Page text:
Of course, as you can well imagine, the intended recipient countries of clandestine radio, or at least their governments, don’t appreciate these broadcasts. That’s where jamming comes in.

The recipient country of a clandestine broadcast, in order to keep their subjects in the dark, will jam the transmission. This mainly involves transmitting another broadcast on the exact same frequency, using different noises such as beeps or car engines. Of course you can’t hear the original through this mess.

The original broadcasters, however, can circumvent jamming by changing their frequency on a regular basis. Unfortunately, this forces those attempting to receive the broadcast into moving their radio tuner up and down the dial to find whatever heresy their government disapproves of.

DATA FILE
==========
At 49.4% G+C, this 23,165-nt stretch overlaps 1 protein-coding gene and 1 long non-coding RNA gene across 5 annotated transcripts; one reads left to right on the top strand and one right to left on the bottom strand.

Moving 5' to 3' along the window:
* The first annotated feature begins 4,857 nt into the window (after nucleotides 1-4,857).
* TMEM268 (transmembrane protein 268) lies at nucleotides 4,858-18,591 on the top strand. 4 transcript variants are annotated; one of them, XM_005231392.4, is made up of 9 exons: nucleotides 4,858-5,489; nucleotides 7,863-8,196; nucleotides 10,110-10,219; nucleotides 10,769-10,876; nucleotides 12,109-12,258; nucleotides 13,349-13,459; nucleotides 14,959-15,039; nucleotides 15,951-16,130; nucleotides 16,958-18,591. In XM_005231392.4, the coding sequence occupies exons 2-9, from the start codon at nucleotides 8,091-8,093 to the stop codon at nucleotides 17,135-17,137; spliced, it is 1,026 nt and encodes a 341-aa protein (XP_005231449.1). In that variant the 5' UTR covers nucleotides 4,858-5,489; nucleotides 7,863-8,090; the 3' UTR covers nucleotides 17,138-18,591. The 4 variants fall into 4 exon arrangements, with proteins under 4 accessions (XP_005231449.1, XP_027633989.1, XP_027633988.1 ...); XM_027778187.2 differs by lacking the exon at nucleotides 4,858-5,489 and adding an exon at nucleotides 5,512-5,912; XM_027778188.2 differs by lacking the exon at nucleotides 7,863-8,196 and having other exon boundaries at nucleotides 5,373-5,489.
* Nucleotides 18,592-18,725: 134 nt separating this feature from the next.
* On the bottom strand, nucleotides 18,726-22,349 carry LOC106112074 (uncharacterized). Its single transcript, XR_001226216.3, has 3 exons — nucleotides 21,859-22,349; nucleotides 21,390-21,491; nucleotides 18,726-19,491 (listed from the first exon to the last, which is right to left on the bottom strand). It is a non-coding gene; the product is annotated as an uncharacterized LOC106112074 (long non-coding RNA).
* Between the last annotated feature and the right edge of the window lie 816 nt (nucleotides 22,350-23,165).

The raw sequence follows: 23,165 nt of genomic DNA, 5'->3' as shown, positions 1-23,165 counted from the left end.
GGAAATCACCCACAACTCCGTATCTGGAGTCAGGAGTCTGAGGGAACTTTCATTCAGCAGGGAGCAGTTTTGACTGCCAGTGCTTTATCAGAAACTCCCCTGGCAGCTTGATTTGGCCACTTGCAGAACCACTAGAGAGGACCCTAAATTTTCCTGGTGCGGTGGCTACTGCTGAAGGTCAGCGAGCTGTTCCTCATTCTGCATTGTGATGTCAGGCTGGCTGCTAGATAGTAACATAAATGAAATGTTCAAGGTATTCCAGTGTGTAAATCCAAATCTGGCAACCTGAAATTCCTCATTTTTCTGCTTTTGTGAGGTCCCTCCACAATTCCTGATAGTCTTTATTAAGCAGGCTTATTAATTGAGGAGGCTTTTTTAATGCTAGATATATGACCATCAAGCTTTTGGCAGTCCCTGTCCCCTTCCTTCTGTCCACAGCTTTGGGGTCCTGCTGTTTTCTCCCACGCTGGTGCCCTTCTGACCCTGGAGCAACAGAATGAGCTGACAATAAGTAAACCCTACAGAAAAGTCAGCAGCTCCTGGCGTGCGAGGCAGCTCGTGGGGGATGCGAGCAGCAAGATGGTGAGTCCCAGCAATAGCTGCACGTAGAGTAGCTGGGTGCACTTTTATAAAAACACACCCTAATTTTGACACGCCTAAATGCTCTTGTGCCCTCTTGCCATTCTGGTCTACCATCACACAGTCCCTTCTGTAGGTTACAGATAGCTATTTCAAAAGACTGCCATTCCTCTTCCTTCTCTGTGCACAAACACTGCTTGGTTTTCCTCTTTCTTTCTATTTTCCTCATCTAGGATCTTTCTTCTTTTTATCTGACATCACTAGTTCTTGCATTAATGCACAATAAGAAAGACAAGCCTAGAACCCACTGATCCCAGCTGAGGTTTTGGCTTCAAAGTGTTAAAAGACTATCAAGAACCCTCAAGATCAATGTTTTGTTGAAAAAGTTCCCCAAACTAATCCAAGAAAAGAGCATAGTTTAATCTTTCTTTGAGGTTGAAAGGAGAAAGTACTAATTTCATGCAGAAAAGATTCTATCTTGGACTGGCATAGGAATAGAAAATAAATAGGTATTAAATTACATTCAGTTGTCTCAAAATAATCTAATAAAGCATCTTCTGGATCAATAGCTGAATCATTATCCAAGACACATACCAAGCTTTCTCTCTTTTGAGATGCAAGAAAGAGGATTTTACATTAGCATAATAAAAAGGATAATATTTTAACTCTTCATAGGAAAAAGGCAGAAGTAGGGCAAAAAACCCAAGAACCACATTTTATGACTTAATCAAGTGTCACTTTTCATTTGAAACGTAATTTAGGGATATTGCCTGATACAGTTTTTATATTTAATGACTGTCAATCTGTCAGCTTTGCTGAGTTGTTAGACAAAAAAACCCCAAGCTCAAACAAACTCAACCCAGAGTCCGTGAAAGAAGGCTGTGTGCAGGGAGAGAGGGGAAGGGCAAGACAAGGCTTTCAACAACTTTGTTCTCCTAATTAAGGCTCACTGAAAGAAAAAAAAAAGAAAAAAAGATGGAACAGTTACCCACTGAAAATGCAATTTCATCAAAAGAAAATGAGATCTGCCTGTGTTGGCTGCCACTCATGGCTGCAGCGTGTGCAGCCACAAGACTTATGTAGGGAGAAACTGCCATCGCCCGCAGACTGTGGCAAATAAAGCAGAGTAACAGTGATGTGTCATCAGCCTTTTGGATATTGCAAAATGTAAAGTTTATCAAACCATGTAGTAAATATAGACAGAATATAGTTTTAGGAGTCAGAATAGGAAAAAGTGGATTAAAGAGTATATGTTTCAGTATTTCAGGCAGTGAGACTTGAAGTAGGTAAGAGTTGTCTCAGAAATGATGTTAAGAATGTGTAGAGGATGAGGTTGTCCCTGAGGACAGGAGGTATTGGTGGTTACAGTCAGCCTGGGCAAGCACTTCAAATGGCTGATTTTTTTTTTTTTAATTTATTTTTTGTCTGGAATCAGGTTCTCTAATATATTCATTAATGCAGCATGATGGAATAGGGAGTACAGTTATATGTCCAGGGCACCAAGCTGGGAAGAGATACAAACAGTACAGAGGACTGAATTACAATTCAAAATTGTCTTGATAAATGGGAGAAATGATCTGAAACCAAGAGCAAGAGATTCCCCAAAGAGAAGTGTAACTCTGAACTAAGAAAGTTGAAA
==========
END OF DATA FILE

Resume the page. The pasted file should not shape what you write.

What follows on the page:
That’s it for now.

June 26, 2007

Kissing gay teens getting kicked off busses, out of yearbooks
Posted by Mikhaela Reid

What is up with this bigoted nonsense and this bigoted nonsense? Leave the gay and bisexual teens to kiss in peace like their straight peers, people!

If I were a parent in Portland, I’d be horrified that two 14-year-olds girls were kicked off a bus and stranded in the street by a bigoted bus driver. Even more crazy, the girls were on their way to the LGBT youth center. MESSED UP.

June 25, 2007

War Crimes
posted by TheDon
Atlanta right-wing hate yakker Neal Boortz seems to be confused. I’m here to unconfuse him. In a piece about Jane Fonda, he says this:

Bush and Cheney are not war criminals. First of all, Cheney is not the commander and chief. Only the president has that role – get it right. And “war crimes” implies that that America violated some international law. Go ahead, Jane. Give me a cite!